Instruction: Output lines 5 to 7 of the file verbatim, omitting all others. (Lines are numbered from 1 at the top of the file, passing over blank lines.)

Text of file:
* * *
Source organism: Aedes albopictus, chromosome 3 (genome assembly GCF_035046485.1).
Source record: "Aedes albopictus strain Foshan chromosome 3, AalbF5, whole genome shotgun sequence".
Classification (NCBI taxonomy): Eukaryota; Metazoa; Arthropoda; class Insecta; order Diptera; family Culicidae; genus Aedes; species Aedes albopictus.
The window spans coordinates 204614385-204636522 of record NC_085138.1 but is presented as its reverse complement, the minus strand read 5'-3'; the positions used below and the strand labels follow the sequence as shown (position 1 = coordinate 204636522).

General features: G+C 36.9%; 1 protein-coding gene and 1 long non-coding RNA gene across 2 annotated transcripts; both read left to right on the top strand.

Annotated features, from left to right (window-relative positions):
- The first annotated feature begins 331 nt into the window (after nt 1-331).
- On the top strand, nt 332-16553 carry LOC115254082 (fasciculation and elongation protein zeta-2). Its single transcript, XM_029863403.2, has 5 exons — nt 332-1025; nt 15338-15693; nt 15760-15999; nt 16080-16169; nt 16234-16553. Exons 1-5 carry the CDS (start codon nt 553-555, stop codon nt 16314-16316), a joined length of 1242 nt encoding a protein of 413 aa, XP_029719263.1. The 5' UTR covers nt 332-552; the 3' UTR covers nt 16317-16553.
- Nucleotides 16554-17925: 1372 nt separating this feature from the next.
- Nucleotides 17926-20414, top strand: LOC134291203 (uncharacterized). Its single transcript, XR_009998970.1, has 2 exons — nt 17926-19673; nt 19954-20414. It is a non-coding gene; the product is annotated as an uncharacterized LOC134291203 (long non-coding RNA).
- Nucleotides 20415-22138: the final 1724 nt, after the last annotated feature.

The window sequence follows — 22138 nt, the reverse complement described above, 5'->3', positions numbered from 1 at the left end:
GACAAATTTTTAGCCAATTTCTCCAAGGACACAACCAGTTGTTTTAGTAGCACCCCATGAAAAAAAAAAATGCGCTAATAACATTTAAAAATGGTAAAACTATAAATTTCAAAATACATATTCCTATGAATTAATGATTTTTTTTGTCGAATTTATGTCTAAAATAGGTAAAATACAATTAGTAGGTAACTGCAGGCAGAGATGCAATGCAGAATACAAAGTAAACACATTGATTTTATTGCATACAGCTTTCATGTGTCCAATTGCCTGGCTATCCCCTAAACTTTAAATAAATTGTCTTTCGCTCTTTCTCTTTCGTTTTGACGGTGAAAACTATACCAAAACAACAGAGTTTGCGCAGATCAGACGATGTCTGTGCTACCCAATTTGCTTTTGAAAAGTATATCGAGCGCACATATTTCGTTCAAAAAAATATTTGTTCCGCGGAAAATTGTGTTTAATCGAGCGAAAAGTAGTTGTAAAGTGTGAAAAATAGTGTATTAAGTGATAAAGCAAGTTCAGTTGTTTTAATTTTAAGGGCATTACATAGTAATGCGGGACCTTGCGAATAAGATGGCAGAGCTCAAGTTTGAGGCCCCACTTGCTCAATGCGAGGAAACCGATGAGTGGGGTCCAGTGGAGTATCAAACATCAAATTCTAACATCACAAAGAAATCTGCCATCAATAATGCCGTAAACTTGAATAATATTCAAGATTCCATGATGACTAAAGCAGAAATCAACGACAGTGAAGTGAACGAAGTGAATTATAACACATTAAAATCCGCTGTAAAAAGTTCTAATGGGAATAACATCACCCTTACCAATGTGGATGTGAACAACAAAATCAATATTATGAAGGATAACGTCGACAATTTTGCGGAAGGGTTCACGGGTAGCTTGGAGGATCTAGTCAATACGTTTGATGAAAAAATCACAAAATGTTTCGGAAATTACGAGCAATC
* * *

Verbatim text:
General features: G+C 36.9%; 1 protein-coding gene and 1 long non-coding RNA gene across 2 annotated transcripts; both read left to right on the top strand.

Annotated features, from left to right (window-relative positions):
- The first annotated feature begins 331 nt into the window (after nt 1-331).